Teradata has now further embraced Hadoop… and they run the risk of repeating the Greenplum downturn. They have a much stronger market platform to work from… but in the long run this may also be a deadly embrace.

So here is another wacky idea. The only successful business model around open source software to date (which is not to say that there is not some other model to be discovered) generates revenue from support and services and just a little software around the edges. Teradata has a support team and a services business that knows big data and is embedded in the enterprise… Cloudera, Hortonworks, and MapR are not close here. Were Teradata to go after the Hadoop market with their own distribution (not much of a barrier to entry here.. just download the Apache stuff and build a team of committers… they might even be able to pick up the Pivotal team)… they would start from a spot way ahead of the start-ups in several respects… in several hard respects. Further they have Aster IP which could qualify as software around the edges. As a Hadoop player Teradata could more easily manage how Hadoop squeezes their business, mitigate risk, and emerge a big winner in the big data space.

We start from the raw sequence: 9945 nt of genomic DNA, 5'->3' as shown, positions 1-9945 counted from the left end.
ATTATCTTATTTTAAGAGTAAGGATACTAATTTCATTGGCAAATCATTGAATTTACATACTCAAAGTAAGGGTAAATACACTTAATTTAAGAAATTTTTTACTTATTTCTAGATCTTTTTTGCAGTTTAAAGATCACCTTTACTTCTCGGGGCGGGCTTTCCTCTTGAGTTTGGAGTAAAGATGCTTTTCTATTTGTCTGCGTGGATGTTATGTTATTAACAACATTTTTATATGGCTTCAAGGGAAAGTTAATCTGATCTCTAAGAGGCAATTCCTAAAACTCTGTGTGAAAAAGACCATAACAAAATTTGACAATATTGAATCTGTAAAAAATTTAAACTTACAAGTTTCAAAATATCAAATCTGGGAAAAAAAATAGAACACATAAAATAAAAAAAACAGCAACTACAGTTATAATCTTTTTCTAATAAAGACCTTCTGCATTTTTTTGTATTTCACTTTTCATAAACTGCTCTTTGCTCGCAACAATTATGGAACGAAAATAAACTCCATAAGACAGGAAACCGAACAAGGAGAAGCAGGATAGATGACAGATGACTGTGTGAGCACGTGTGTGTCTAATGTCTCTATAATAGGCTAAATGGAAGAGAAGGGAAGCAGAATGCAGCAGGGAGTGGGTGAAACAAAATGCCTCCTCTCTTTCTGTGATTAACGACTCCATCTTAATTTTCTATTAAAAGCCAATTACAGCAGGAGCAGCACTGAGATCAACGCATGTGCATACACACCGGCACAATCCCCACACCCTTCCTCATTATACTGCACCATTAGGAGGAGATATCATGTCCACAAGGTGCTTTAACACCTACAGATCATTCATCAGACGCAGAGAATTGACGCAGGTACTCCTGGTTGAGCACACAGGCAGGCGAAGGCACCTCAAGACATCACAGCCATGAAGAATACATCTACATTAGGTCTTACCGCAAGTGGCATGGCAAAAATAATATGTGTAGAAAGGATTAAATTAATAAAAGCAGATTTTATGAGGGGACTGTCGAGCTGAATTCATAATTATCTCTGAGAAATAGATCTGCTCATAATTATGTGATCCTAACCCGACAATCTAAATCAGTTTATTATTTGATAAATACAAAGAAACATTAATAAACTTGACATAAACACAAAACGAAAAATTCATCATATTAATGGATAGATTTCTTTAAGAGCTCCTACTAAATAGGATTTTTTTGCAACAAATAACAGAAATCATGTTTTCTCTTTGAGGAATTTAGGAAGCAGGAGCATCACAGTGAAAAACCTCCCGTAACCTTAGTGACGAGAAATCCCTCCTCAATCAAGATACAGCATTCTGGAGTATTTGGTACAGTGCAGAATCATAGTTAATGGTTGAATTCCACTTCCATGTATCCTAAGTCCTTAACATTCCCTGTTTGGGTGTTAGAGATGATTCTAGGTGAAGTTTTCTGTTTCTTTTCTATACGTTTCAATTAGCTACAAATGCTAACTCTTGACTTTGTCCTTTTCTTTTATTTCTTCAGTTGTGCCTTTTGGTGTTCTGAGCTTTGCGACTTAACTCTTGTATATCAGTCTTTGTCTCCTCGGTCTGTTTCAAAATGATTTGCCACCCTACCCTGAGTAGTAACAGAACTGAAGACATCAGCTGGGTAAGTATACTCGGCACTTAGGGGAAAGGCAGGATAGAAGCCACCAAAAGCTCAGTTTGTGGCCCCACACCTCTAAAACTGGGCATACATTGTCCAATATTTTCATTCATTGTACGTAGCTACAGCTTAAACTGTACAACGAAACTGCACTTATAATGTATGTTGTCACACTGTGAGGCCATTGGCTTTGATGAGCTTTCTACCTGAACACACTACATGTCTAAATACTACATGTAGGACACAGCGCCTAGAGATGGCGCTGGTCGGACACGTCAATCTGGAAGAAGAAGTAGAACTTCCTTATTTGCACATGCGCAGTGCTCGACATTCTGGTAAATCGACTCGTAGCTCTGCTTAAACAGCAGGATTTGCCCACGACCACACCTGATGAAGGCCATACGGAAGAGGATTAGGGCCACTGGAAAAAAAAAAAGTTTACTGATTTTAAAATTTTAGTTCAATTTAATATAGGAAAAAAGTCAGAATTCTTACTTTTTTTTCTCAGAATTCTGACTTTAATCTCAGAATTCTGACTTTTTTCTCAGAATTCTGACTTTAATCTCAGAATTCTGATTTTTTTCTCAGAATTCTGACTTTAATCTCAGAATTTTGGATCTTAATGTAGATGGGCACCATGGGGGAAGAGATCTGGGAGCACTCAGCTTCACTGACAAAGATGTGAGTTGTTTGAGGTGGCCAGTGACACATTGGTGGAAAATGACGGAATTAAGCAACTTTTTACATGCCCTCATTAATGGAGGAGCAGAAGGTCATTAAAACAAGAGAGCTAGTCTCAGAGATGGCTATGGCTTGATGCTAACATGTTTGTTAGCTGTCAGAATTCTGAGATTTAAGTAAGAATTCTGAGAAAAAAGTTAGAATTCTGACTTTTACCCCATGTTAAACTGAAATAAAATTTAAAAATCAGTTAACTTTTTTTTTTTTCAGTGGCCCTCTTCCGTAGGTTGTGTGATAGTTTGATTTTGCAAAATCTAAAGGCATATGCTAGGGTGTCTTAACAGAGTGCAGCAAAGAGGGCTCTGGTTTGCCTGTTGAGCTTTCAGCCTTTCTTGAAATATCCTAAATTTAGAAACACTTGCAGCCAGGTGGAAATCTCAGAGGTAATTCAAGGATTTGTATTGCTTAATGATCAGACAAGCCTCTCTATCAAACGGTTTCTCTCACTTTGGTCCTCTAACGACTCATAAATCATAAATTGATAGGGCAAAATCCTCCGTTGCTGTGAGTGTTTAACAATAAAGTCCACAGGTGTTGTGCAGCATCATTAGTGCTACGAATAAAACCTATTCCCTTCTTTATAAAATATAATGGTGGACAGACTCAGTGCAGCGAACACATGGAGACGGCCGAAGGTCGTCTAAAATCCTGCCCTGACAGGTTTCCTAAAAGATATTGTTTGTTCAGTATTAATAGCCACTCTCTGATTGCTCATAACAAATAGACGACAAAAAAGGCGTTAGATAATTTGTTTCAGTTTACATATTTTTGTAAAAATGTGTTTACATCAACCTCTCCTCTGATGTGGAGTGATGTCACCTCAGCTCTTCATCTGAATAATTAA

Related Database Fog Blog Posts:

The Greenplum ORCA Optimizer

In January Greenplum rolled out a new query optimizer. This is very cool and very advanced stuff.

Query optimization is a search problem… in a perfect world you would search through the space of all possible plans for any query and choose the least expensive plan. But the time required to iterate through all possible plans would take more time than most queries… so optimizers use rules to cut down the space searched. The rules have been built up over the years and are designed to prune the space quickly to keep performance high for simple queries. But these rules can break down when complex queries are introduced… so Greenplum made the significant investment to build a new optimizer from scratch.

Florian Waas, the leader of this program for Greenplum (now off on another venture) explained it to me this way. If the large rectangle in Figure 1 represents the total search space for a query, a modern query optimizer only searches the area in the small gray square… it looks for the best plan in that small space.